glEnable(GL_TEXTURE_2D); // Use 2D texture
glBindTexture(GL_TEXTURE_2D, my_texture_id);
glBegin(GL_QUADS);
glColor3f(1.0f, 1.0f, 1.0f);
glTexCoord2f(0.0f, 0.0f); glVertex2f(-1.0f, -1.0f); // lower-left vertex
glTexCoord2f(0.0f, 1.0f); glVertex2f(-1.0f, +1.0f); // upper-left vertex
glTexCoord2f(1.0f, 1.0f); glVertex2f(+1.0f, +1.0f); // upper-right vertex
glTexCoord2f(1.0f, 0.0f); glVertex2f(+1.0f, -1.0f); // lower-righft vertex
glEnd();

if you want to add fog, do this as second pass :

GLfloat fog_color[4] = {0.5f, 0.5f, 0.5f, 0.0f}; // grey fog
glEnable(GL_DEPTH_TEST); // Use Z-buffer
glDepthFunc(GL_EQUAL); // Multipass : draw exactly where precedent pass drew
glDisable(GL_LIGHTING); // Still no lighting
glDisable(GL_TEXTURE_2D); // Don't use 2D texture anymore
glEnable(GL_BLEND); // Multipass : blend with precedent pass
glBlendFunc(GL_SRC_ALPHA, GL_ONE_MINUS_SRC_ALPHA); // Classic blending
glBegin(GL_QUADS);
fog_color[3] = 0.0f; // set no fog for the lower-left vertex
glColor4fv(fog_color);
glVertex2f(-1.0f, -1.0f);
fog_color[3] = 0.5f; // set 50% fog for the upper-left vertex
glColor4fv(fog_color);
glVertex2f(-1.0f, +1.0f);
fog_color[3] = 1.0f; // set 100% fog for the upper-right vertex
glColor4fv(fog_color);
glVertex2f(+1.0f, +1.0f);
fog_color[3] = 1.0f; // set 50% fog for the lower-right vertex
glColor4fv(fog_color);
glVertex2f(+1.0f, -1.0f);
glEnd();
glDisable(GL_BLEND); // End multipass : don't blend anymore

It is called "vertex colouring" because you call glColor for each vertex.


You can do something better with 1D-textures associated to automatic texture coordinate generation, but it's more complex so I won't explain that.
But I recommend you to learn it if your application has a critical performance hit.

JacekPoplawski
08-08-2002, 10:08 AM
"2- render you object with vertex colouring : disable lighting, disable texturing, and set glColor4f(fog_red, fog_green, fog_blue, fog_density) for each vertex where (fog_red, fog_green, fog_blue) is the constant fog color, and where fog_density is the fog density of the vertex."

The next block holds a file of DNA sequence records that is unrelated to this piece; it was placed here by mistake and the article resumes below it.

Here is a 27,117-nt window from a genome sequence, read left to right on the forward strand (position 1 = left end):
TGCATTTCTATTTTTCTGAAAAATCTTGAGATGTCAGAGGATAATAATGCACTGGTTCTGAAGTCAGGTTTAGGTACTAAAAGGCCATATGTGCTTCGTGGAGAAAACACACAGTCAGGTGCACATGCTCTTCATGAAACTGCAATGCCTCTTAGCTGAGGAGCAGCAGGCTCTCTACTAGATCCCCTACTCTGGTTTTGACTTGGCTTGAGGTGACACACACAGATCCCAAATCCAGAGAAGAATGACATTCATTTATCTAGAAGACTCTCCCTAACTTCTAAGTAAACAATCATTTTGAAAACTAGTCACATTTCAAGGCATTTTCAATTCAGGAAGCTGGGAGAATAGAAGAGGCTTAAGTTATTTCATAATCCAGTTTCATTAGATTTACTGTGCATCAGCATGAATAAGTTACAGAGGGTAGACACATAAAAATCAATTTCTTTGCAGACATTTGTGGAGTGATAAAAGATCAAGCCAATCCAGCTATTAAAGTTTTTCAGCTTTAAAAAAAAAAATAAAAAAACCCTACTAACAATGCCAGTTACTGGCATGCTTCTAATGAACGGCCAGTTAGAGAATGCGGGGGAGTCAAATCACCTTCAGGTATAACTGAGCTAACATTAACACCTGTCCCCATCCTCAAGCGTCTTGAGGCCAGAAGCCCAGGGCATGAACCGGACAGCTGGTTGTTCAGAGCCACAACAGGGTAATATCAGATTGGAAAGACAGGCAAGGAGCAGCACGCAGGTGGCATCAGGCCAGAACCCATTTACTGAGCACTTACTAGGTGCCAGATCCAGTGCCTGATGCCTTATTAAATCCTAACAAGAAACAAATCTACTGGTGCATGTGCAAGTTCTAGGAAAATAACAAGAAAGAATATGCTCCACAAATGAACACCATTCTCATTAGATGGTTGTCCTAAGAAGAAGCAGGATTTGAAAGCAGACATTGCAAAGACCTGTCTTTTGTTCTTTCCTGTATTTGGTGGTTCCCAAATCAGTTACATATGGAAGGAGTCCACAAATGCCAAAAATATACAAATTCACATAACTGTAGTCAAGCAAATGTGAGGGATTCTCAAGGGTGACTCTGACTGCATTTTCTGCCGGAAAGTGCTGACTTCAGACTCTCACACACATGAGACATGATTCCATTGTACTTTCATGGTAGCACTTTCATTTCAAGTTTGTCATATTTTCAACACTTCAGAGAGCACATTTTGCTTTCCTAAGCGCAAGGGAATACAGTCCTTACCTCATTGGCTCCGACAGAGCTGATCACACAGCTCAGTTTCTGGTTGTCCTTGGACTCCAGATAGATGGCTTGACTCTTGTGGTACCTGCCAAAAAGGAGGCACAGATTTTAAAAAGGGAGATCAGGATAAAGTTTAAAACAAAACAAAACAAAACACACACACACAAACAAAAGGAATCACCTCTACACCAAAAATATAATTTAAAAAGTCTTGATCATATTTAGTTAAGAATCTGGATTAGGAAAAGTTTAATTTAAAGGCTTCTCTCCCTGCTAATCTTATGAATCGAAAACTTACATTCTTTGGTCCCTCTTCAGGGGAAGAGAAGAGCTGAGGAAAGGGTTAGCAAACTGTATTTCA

Let's say I make fog at bottom and no fog at tp. What will happen when I move camera down? I should be inside heavy fog, but when I look up - I will see unfogged triangles. How to fix that?

vincoof
08-08-2002, 10:20 AM
That's exactly the problem I pointed out a few posts earlier http://www.opengl.org/discussion_boards/ubb/smile.gif
If you never go through the fog, it's not a problem.
But if you go through the fog, you may compute something more complex for fog_density.

That is, you have to compute in fog_density the "quantity" of fog that lies between the camera and the vertex. The problem is that this value changes as the camera moves (not when the camera rotates only) and it's very computer-expensive.

But if you don't want to waste some precious cpu time, you can mix OpenGL fog (I mean, glFog) with home-made fog (I mean, vertex colouring) : while you're higher than the fog, use the 2-pass-fog with vertex colouring ; and when you enter the fog, add OpenGL classic fog.
When you add OpenGL fog, don't add alot when you're "close to the fog exit" and add alot more when you're "deep inside the fog".

vincoof
08-08-2002, 10:24 AM
And while you're adding OpenGL fog, keep the 2-pass fog. That is, 2 fogs are active simultaneously : OpenGL fog and vertex colouring.

JacekPoplawski
08-08-2002, 12:00 PM
Thanks vincoof! I think I understand it now, and soon I will add it to my engine.